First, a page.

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18 II Eyes I dare not meet in dreams In death's dream kingdom These do not appear: There, the eyes are Sunlight on a broken column There, is a tree swinging And voices are In the wind's singing More distant and more solemn Than a fading star. Let me be no nearer In death's dream kingdom Let me also wear Such deliberate disguises Rat's coat, crowskin, crossed staves In a field Behaving as the wind behaves No nearer -- Not that final meeting In the twilight kingdom

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19 III This is the dead land This is cactus land Here the stone images Are raised, here they receive The supplication of a dead man's hand Under the twinkle of a fading star. Is it like this In death's other kingdom Waking alone At the hour when we are Trembling with tenderness Lips that would kiss Form prayers to broken stone.

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20 IV The eyes are not here There are no eyes here In this valley of dying stars In this hollow valley This broken jaw of our lost kingdoms In this last of meeting places We grope together And avoid speech Gathered on this beach of the tumid river Sightless, unless The eyes reappear As the perpetual star Multifoliate rose Of death's twilight kingdom The hope only Of empty men.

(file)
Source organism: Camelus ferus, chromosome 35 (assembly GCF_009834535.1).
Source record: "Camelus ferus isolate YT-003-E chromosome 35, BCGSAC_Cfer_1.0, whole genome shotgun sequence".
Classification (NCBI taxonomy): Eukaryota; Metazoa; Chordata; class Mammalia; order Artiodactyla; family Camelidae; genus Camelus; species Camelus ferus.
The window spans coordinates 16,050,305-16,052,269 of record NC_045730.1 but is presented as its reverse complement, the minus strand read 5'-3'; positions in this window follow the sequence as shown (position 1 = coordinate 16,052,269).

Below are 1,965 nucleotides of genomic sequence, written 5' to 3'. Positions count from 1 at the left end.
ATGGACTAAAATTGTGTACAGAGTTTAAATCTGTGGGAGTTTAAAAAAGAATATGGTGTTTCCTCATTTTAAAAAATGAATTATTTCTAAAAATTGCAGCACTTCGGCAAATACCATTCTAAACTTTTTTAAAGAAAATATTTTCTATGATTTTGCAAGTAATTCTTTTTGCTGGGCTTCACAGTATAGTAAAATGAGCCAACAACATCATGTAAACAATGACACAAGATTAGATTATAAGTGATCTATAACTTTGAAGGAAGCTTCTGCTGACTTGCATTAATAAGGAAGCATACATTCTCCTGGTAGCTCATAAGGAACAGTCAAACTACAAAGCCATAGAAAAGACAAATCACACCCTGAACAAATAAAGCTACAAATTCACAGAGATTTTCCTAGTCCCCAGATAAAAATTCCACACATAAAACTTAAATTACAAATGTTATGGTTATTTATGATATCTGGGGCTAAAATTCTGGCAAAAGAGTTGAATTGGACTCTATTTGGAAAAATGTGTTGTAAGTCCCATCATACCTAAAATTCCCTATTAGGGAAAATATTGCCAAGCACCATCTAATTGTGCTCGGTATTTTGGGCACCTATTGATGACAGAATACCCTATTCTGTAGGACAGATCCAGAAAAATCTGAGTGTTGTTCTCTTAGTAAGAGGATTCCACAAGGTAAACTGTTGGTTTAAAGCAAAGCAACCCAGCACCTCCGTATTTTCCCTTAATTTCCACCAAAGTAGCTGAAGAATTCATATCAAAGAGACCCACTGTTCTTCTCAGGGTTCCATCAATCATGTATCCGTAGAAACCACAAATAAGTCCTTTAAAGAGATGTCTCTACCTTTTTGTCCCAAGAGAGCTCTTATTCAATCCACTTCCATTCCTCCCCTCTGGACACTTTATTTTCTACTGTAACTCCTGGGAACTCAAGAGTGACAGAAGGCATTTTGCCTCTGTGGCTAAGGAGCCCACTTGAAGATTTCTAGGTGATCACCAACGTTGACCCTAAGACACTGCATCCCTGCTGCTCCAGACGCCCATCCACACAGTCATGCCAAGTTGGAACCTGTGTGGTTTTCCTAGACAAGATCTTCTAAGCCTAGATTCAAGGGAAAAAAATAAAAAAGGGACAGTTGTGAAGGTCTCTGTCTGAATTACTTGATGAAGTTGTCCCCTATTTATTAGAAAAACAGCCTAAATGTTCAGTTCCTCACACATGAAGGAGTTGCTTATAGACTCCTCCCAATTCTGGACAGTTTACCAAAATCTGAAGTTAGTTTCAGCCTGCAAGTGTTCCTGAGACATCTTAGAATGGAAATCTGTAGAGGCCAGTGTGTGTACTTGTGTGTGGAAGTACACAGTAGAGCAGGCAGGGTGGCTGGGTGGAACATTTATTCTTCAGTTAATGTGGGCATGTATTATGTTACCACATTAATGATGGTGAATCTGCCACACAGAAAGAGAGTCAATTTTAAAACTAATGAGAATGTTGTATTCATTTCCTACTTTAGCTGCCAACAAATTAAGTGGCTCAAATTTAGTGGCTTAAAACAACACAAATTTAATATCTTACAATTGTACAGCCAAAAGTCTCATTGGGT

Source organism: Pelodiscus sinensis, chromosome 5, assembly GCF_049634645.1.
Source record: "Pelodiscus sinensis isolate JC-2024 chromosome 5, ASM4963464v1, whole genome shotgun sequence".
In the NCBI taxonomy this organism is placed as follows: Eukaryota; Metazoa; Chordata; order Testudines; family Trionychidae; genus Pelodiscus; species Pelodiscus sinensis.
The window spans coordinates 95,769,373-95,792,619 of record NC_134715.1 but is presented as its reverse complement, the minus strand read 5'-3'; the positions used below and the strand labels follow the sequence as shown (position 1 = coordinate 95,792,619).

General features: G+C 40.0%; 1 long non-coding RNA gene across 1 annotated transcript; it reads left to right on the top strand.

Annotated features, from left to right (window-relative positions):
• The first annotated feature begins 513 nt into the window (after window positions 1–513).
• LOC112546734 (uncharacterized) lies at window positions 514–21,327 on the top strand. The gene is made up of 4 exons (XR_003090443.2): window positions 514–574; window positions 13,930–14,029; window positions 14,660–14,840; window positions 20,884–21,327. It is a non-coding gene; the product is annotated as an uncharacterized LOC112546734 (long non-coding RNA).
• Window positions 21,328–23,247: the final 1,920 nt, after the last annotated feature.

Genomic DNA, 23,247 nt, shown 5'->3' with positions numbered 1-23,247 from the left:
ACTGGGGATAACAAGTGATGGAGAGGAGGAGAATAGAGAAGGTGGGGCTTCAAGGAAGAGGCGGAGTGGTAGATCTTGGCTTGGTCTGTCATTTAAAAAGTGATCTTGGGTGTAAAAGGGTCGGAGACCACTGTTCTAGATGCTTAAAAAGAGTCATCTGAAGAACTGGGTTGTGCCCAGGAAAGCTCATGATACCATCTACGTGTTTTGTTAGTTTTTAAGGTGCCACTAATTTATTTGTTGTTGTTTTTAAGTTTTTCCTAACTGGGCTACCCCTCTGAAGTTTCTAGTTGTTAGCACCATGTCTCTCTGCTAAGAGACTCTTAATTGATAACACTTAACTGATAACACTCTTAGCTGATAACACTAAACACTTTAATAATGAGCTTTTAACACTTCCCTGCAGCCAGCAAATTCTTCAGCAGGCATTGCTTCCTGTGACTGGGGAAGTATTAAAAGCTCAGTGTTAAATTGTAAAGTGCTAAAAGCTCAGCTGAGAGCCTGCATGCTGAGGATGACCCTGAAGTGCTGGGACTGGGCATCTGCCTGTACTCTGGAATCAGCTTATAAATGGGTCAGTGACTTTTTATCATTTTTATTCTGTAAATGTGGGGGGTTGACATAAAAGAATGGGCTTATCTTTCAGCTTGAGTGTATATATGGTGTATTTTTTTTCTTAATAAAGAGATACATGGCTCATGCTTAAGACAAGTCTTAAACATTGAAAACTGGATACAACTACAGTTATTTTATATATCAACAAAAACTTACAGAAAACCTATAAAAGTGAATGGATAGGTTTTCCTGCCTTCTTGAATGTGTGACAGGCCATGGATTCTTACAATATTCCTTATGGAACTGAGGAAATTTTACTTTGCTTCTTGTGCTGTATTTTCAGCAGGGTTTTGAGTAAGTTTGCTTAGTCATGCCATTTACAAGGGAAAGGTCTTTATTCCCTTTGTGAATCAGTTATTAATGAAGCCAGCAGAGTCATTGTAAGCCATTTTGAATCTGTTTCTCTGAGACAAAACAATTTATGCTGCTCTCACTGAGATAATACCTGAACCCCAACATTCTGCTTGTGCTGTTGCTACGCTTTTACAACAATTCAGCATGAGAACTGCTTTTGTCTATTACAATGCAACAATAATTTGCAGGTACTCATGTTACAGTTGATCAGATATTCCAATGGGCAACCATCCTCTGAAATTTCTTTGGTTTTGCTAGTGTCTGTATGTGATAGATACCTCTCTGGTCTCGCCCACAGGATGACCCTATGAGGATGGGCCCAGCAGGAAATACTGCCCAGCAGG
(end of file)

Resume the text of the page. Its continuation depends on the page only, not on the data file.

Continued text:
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21 V Here we go round the prickly pear Prickly pear prickly pear Here we go round the prickly pear At five o'clock in the morning. Between the idea And the reality Between the motion And the act Falls the Shadow For Thine is the Kingdom Between the conception And the creation Between the emotion And the response Falls the Shadow Life is very long Between the desire And the spasm Between the potency And the existence Between the essence And the descent Falls the Shadow For Thine is the Kingdom For Thine is Life is For Thine is the This is the way the world ends This is the way the world ends This is the way the world ends Not with a bang but a whimper